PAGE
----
Monday April 24, 2017 0 comments
COLORADO -- Colorado ranks No. 17 on the list of states that produce the most electricity from renewables such as solar and wind, according to a study by 24/7 Wall St.
According to the report, Colorado gets 18 percent of its electricity from renewable energy sources, mostly from wind generation.
The state’s 10-year renewable energy growth was 250.8 percent, the 10th-highest growth in the nation during the period.
Vermont was ranked No.1 on the list with 99.8 percent of its electricity generated by renewable energy sources.
According to the report, the Top 10 states for electricity generated from renewables are:
- 1—Vermont (99.8 percent)
- 2—South Dakota (76.3 percent)
- 3—Washington (75.5 percent)
- 4—Idaho (74.7 percent)
- 5—Oregon (67.7 percent)
- 6—Maine (66.5 percent)
- 7—Montana (40.5 percent)
- 8—Iowa (33.7 percent)
- 9—California (30.1 percent)
- 10—Alaska (28.4 percent)
To view the entire report, click here.
While U.S. crude oil and natural gas production fell last year, energy production from renewable sources -- geothermal, hydro, solar, biomass, wind, wood, and wood-derived fuels -- increased significantly. Current renewable energy production varies widely by geography.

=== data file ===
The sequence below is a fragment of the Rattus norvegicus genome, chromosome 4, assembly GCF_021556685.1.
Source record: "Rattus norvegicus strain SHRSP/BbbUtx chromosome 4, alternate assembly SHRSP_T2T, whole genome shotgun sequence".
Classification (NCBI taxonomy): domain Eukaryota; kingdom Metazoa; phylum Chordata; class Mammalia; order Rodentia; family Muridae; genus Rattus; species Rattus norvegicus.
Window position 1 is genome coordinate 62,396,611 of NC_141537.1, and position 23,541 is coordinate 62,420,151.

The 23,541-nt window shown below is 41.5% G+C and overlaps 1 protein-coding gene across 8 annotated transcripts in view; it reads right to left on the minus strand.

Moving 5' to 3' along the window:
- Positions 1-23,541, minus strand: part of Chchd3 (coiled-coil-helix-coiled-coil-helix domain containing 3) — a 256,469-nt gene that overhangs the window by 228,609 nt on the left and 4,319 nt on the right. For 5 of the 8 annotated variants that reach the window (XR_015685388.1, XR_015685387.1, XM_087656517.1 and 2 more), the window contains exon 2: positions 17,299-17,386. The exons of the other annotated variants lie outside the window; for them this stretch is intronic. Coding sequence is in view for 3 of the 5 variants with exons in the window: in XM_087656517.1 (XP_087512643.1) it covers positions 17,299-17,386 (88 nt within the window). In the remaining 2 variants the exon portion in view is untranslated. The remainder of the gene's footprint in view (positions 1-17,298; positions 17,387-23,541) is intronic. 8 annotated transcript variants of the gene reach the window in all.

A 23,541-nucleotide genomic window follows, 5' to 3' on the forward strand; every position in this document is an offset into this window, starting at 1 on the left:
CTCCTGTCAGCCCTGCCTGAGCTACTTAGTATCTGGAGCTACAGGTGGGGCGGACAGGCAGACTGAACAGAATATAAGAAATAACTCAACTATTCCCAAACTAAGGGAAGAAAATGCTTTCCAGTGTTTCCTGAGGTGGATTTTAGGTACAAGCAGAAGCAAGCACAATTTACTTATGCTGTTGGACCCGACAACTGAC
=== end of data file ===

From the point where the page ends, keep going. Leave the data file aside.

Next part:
For reference, 13.3% of electricity generated nationwide comes from renewable sources.
Based on 24/7 Wall St. analysis of data from the Energy Information Administration, Vermont leads the nation with 99.8% of electricity production accounted for by renewable sources. Delaware produces the least renewable energy as a percentage of its total electricity generation, at just 1.7%.
States have plenty of renewable energy options to choose from. Hydroelectric dams are the largest renewable source in 22 states; wind turbines generate the largest share of renewable energy in 16 states.
To identify the states using the most renewable energy, 24/7 Wall St. reviewed the percentage of electricity generated by renewable energy sources in each state in 2015. Renewable energy sources are defined as geothermal, conventional hydroelectric, solar, biomass, wind, and wood and wood derived fuels.
All data came from the U.S. Energy Information Administration (EIA).